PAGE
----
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Animal control sits on the back burner in Federal Way
The Federal Way City Council is once again mulling over ways to offer increased animal control services.
The council has periodically discussed the subject since 2004, when it adopted the city's first dangerous dog ordinance. With the exception of changes in 2006, the council has yet to take any action. Increasing services through a contract with King County Animal Care and Control could cost the city as much as $90,000 annually. As of now, the city council is unsure whether pursuing extended services is worth the money.
On May 12, a city council sub-committee met with Al Dams, regulatory services manager for King County Records and Licensing Services Division, to discuss expanded services from King County and the possibility of Federal Way providing its own animal control service.
Federal Way contracts with the county to provide animal control services. King County Animal Care and Control serves 32 cities in the county. It responds to vicious animals and bites, among other things. Pet licensing and other pet-associated fees pay for the service.
But there is no specific officer assigned to Federal Way, so when a call comes, it could take the responder five minutes to more than an hour to travel to the location and address the situation. In the meantime, police are often called to respond. If the dog becomes too threatening or poses a high risk of danger, it could be shot and killed.
Officers are rarely forced to kill dangerous dogs, but if the dogs pose a threat to the community and property and cannot be controlled, it is sometimes necessary, police spokeswoman Cathy Schrock said. Police's job is to provide a safe and secure community, she said.
"We are police officers, we're are not trained animal control officers," Schrock said. "Because we are not trained in the practices of animal control, we are going to treat a dog like any other threat."
King County Animal Care and Control estimates approximately 22,257 dogs reside within Federal Way city limits. So far this year, police have responded to four calls regarding dog bites, according to police documents. In 2008, 45 calls regarding dog bites were placed to the agency from Federal Way, Dams said.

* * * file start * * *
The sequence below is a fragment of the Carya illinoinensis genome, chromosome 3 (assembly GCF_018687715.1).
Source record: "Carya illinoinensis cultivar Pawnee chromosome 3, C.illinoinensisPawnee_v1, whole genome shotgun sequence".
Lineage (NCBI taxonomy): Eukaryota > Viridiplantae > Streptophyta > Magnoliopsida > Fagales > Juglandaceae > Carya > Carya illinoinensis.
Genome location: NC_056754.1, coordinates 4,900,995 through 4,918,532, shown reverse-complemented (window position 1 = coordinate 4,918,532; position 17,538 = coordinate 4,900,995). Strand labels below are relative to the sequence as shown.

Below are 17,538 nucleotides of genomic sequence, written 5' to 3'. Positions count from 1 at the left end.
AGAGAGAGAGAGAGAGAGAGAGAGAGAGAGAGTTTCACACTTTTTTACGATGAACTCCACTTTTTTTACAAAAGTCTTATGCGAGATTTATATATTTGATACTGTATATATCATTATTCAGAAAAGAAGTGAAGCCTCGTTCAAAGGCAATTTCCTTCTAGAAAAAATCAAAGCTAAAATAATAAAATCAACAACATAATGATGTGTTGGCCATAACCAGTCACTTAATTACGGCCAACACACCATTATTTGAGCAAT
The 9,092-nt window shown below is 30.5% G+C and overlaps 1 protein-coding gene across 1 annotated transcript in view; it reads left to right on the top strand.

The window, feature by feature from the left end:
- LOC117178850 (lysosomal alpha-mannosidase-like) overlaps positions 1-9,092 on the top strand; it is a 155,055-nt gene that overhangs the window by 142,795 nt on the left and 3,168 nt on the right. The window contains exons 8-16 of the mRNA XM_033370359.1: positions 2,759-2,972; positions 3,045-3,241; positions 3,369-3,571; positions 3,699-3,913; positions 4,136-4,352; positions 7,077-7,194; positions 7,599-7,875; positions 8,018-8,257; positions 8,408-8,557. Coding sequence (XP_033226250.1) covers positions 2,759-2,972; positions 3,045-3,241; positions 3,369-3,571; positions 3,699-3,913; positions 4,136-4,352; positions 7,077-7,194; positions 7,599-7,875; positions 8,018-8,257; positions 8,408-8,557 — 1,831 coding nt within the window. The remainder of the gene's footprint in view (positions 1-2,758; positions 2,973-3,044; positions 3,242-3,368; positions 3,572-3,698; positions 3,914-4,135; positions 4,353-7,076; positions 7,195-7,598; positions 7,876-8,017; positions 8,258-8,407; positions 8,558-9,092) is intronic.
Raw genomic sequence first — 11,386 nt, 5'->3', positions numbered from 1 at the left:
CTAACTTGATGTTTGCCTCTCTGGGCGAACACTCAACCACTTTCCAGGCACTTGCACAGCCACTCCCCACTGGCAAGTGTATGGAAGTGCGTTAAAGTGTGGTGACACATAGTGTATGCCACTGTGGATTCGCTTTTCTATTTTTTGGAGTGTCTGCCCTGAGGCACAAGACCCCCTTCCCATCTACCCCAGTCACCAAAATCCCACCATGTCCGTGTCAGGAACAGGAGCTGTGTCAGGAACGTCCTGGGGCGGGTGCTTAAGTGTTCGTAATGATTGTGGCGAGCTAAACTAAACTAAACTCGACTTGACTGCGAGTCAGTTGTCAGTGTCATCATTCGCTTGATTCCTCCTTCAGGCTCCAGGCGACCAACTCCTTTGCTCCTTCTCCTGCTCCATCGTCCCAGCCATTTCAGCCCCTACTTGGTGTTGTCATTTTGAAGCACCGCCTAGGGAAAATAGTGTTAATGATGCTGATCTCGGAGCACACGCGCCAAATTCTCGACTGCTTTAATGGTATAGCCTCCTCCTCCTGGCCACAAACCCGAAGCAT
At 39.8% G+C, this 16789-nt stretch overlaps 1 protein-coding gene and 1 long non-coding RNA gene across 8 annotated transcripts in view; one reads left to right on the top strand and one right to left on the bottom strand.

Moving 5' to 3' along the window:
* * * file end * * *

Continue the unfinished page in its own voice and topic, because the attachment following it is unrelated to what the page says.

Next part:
In 2008, King County Animal Care and Control received 1,029 calls about vicious dogs in its service area, Dams said. Of those, 76 originated from the Federal Way area, he said. Federal Way police responded to 34 of those calls, according to documents provided by the police department. In 2007, 20 calls were placed from Federal Way to the agency regarding dangerous dogs, according to information provided by King County Animal Care and Control.
Auburn leads the way
The Parks, Recreation, Human Services and Public Safety (PRHSPS) sub-committee members Jeanne Burbidge and Mike Park showed an interest in learning more about contracting with animal control for extended services, similar to those provided to the city of Auburn. There, an animal control officer reports directly to city staff and is available five days a week, eight hours a day to respond to calls. The contract is not to exceed $92,800 annually, Dams said.
An animal control officer may be better equipped to handle a dangerous dog than police, Dams said. Police do not generally carry tools, such as catch poles and snares, that animal control officers carry, he said. Auburn officials have shown a high level of satisfaction with the service, and the number of dogs injured or perished during conflicts has decreased, Dams said.
"Police may not have the tools to handle a dog that is coming at them," he said. "I don't know how many police officers like to handle dogs. They are kind of in an unknown territory."
Federal Way has the option to begin its own contract for a full-time animal control officer, or choose to pursue a half-time position. If the city is interested in contracting for a half-time position, King County Animal Care and Control would want Federal Way to partner with another city looking for slightly more expanded services, Dams said. Either way, the cost is $46.75 per hour, plus the cost of a vehicle if the city is not able to provide one, he said.
Park suggested looking further into the city providing its own animal control. There are King County jurisdictions that operate this way, but little information was available about the cities and their successes or setbacks. Having extended services would certainly make the community safer and more secure, Schrock said.
"We would all like to have a more robust program, but it's just not financially feasible," she said.